Yo, Check Yourself
Articles across the web and opinions and tips at writers conferences teach you how to be a BRAND as an artist, which at the very least, is counter-intuitive.
The conflict derives from the very idea of being an artists - or more specific to my case, a writer. Artists don't dream of the day when they can go to a warehouse of artists with a zootsuit uniform. It's quite the opposite, you would think.
(This guy has good advice, but I think tips like this confuse people.)
Being an artist is all about the freedom, flexible, and creativity. Being something different.
So why would an artist become a brand?
Now, there are reasons to consider oneself as a brand in a lighthearted sense.
1. There are certain ways to treat your work like a product. You have to promote even if you're modest, and you sometimes make decisions to prolong your significance as an artist. People buy Stephen King novels because it says Stephen King on it.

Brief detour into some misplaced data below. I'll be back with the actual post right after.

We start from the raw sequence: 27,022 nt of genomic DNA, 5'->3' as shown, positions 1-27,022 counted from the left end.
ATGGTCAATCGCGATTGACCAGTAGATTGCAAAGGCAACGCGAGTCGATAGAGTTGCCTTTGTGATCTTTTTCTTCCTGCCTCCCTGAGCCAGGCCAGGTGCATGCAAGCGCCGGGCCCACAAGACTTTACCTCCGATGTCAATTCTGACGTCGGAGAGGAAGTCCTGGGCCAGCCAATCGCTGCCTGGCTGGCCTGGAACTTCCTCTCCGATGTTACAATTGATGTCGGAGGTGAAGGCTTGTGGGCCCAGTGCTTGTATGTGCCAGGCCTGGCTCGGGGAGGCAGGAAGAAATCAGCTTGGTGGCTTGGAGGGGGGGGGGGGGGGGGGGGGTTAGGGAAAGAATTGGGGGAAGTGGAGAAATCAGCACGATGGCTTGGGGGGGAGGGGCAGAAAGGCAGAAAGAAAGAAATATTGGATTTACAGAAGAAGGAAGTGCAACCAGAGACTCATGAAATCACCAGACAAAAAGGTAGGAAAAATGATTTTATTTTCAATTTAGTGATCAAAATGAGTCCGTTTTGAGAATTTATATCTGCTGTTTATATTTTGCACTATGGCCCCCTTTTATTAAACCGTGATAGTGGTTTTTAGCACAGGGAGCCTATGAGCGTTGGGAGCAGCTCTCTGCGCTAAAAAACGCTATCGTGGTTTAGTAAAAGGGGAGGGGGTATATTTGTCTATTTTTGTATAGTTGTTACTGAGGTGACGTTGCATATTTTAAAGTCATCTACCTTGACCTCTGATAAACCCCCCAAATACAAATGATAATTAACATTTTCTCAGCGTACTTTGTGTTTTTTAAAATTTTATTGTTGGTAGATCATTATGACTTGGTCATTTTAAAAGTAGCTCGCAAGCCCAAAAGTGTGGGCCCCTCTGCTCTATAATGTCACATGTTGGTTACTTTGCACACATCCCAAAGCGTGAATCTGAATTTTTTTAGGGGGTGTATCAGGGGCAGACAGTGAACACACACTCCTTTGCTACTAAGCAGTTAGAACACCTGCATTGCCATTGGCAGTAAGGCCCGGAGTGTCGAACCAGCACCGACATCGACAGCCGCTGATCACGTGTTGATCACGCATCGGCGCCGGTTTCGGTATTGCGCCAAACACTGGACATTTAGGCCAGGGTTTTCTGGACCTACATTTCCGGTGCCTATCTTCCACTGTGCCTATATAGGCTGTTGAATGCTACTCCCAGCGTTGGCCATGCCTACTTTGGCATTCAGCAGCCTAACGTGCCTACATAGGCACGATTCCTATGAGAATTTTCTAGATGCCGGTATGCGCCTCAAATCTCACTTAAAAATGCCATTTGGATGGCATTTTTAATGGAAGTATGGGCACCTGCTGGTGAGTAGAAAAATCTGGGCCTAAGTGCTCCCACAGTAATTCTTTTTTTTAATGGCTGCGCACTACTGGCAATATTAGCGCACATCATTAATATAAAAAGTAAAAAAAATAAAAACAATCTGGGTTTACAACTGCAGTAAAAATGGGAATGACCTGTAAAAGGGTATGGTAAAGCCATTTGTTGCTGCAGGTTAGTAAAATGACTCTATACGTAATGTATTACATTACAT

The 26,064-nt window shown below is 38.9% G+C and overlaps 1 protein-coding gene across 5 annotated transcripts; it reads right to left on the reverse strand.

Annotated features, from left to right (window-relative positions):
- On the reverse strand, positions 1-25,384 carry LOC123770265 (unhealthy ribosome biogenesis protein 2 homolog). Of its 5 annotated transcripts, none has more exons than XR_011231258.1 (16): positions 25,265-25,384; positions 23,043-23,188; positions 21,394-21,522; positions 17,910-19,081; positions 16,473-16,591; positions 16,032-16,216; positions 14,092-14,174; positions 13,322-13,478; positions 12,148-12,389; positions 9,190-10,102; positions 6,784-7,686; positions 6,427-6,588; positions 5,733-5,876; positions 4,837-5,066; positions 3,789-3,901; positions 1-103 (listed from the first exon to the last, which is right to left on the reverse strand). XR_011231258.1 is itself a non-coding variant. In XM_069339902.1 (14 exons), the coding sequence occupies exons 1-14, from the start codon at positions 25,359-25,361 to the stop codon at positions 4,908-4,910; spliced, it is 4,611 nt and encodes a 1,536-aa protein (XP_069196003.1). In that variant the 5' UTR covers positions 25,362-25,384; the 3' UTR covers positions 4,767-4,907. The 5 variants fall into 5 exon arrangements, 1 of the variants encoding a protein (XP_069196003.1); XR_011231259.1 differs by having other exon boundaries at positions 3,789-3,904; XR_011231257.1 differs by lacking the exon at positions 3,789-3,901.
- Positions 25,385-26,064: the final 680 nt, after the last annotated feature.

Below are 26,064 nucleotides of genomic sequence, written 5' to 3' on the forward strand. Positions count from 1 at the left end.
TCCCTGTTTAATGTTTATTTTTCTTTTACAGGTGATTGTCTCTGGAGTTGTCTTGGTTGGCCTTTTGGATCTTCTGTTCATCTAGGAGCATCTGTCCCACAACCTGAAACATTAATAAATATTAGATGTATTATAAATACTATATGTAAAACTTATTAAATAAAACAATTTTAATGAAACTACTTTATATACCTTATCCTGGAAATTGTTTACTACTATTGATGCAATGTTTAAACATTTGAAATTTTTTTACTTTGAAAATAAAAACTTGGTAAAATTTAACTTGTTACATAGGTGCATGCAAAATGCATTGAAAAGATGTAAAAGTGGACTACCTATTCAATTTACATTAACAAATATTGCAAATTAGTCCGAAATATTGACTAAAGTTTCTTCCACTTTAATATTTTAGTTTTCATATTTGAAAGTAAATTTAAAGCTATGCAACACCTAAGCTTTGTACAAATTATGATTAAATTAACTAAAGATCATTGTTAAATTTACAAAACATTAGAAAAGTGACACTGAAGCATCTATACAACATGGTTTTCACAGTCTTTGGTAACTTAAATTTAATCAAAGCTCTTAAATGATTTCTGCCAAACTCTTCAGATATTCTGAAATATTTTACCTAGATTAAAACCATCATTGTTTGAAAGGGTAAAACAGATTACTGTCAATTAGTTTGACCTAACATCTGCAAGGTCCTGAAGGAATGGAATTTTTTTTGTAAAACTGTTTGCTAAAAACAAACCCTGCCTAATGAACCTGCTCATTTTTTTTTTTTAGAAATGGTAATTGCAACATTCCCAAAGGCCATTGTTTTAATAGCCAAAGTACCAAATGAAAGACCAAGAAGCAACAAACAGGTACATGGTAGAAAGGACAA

2. You can break away from, say, being C.M. Humphries to relax at home as Chris.
3. It stops people from blogging about their cats during the release or revealing of their work(s), unless of course, your work(s) focus(es) on felines.
But something about the notion of branding has gotten out of hand. You are, after all, a person. Not a store. You a professional doing business under a name you want people to remember, and not a business in and of itself.
Besides, what are we, professional wrestlers? Do we need a stage name to consider a product and a real name to consider our own? My pseudonym is hardly that at all. It's a shortened version of Christopher Michael Humphries, which is a real garble.
Against all the advice that is out there, I argue that you should recognize which part of your work falls under your brand, but realize you are never a brand altogether. You are still an artist, which is all about being a real human being.
Watch out for the egomania within.
Fear, focus, and the future. C.M. Humphries talks about writing, horror, and whatever.